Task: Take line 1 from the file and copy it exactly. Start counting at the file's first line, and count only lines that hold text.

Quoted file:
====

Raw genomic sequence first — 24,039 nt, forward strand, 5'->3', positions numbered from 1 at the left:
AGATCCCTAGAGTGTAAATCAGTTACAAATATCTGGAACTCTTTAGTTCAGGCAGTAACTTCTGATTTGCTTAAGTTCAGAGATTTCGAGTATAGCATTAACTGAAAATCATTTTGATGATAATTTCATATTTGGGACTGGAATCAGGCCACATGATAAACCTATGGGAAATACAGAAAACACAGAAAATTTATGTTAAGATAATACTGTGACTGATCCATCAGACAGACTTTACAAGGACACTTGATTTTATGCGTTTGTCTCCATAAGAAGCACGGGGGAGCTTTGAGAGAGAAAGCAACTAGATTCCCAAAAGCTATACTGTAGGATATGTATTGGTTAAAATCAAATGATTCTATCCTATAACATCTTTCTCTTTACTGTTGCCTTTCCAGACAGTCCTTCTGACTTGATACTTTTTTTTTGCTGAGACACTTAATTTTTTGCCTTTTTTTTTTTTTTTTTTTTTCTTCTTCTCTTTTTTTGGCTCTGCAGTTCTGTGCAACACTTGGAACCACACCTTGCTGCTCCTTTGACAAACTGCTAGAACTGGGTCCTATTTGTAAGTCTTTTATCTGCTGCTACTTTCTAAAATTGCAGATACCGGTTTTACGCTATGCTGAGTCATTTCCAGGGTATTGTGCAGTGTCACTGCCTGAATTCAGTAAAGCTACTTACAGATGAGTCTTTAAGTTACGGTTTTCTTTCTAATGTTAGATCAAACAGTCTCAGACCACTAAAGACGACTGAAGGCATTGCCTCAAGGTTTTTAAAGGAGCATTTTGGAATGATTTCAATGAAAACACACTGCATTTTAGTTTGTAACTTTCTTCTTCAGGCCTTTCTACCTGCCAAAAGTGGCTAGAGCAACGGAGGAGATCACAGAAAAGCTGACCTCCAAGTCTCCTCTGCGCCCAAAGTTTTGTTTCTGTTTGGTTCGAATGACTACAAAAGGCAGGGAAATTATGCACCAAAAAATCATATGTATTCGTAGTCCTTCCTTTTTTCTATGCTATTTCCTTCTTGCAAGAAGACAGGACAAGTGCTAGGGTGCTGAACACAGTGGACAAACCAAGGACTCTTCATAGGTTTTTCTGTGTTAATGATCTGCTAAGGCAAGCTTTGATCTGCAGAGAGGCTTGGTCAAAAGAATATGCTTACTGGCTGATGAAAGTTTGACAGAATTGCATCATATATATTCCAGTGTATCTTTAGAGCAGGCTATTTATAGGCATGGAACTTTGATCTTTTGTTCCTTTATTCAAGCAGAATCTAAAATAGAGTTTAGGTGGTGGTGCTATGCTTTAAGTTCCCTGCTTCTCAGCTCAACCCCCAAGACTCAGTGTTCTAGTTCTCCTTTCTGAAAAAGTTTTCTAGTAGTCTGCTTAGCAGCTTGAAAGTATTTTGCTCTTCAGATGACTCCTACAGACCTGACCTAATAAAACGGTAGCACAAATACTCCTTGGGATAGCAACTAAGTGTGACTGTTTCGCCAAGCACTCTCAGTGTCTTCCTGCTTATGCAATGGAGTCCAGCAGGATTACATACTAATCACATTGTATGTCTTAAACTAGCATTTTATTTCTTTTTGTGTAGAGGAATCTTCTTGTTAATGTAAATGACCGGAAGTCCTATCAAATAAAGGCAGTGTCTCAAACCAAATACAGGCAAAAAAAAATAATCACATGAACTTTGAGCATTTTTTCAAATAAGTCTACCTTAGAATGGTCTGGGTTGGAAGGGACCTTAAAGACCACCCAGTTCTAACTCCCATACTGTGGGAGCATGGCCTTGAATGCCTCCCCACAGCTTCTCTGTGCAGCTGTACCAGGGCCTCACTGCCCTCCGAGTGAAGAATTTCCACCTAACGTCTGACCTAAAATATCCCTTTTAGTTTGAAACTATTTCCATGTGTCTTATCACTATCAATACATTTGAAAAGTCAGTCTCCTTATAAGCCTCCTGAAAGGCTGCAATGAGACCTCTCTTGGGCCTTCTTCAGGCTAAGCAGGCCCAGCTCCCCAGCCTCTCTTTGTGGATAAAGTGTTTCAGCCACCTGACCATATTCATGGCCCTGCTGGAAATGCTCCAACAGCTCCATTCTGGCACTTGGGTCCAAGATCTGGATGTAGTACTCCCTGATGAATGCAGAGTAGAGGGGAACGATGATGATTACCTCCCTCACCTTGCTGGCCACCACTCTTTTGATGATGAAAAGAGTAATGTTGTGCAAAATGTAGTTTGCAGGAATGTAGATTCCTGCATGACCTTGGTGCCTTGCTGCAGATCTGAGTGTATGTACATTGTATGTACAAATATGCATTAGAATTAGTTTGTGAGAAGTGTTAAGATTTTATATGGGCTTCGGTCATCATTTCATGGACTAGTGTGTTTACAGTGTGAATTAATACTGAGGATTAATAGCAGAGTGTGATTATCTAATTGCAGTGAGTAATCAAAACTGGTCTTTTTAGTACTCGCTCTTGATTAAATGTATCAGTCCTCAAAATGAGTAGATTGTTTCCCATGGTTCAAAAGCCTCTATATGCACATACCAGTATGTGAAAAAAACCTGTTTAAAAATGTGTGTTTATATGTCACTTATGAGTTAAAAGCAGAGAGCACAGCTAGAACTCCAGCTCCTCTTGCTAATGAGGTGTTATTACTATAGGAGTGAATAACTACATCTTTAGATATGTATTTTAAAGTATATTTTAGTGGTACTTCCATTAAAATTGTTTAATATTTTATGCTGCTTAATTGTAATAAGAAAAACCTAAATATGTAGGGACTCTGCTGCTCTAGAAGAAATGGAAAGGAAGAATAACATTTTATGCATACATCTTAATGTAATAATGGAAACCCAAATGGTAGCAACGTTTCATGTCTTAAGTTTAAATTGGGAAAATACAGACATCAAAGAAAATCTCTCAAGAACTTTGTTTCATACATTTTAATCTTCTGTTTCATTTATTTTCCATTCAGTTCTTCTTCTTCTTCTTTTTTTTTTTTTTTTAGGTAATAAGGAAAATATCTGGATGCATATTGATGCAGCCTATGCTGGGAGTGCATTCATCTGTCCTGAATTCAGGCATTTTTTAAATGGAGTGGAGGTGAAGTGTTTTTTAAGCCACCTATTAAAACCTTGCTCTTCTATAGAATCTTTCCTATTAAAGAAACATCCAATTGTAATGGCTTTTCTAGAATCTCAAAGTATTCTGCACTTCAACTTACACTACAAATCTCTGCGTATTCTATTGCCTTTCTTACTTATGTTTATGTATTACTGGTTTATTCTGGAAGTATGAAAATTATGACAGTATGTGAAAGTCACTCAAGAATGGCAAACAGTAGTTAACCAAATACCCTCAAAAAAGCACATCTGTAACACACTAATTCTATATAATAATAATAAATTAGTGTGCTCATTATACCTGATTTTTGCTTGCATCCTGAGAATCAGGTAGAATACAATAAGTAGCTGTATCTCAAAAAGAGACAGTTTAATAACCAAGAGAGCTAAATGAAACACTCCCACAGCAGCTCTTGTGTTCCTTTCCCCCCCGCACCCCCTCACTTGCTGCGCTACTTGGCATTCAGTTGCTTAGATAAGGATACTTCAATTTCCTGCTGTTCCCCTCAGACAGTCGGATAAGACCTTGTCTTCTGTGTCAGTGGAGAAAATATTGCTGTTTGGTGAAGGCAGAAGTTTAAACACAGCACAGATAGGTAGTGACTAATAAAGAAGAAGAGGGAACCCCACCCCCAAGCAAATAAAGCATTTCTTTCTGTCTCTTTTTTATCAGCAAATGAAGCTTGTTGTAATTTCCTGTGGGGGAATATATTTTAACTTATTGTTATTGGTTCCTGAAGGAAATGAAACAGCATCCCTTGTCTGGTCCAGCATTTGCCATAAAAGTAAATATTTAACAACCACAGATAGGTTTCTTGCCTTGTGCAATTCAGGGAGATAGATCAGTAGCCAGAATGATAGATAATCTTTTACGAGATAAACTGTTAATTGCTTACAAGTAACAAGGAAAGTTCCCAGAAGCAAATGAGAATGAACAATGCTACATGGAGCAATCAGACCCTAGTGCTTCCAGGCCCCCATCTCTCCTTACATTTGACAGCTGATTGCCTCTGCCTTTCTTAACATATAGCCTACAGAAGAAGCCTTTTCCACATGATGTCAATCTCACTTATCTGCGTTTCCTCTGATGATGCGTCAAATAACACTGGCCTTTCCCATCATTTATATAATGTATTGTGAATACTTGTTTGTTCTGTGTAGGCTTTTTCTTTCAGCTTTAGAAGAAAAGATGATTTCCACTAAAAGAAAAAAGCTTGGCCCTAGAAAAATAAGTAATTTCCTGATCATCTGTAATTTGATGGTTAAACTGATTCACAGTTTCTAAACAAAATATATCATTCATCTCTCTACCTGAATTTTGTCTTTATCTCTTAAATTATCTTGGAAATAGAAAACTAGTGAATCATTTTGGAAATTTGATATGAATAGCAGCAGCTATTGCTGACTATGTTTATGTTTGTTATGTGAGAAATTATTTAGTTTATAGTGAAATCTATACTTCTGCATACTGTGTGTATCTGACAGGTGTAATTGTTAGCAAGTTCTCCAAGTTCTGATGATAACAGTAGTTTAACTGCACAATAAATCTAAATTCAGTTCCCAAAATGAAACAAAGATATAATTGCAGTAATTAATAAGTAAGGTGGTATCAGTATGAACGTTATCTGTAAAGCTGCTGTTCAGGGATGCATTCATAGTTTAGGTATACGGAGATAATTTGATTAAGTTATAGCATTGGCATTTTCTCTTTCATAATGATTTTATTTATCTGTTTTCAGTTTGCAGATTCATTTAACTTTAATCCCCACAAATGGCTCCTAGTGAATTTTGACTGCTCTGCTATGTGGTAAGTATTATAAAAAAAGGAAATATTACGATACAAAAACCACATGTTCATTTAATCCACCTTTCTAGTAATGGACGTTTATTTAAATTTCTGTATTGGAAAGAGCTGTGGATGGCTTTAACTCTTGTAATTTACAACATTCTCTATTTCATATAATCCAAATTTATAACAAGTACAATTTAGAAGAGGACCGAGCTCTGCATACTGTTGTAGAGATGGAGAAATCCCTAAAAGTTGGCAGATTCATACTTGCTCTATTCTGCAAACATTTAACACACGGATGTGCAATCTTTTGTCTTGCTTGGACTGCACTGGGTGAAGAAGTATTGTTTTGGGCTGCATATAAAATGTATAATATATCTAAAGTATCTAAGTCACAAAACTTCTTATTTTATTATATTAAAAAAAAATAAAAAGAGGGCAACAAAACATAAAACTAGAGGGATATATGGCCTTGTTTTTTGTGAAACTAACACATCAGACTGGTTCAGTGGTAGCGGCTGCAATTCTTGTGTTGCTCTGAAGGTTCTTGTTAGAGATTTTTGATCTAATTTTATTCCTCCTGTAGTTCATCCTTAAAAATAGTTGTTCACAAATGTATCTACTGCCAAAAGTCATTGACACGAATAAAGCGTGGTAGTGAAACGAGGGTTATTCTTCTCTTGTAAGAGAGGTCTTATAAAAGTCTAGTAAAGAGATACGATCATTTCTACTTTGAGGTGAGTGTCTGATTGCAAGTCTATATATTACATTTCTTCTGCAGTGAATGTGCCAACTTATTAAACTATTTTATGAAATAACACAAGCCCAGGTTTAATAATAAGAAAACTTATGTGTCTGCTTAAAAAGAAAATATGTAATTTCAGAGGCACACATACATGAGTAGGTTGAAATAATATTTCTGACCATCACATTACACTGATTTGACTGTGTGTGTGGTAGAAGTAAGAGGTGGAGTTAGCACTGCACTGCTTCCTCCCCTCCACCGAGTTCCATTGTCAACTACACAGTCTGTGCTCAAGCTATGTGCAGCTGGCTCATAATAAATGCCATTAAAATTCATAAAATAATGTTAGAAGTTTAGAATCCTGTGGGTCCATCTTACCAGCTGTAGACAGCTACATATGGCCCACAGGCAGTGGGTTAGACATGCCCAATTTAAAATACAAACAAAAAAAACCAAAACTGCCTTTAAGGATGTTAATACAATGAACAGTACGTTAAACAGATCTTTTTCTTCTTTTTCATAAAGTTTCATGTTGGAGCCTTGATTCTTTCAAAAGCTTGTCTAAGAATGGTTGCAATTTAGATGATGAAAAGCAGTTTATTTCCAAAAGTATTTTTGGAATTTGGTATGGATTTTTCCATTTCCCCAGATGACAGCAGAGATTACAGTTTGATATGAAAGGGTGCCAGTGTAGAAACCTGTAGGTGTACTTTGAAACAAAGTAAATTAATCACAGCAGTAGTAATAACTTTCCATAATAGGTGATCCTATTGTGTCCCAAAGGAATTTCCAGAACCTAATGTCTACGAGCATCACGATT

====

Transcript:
Raw genomic sequence first — 24,039 nt, forward strand, 5'->3', positions numbered from 1 at the left: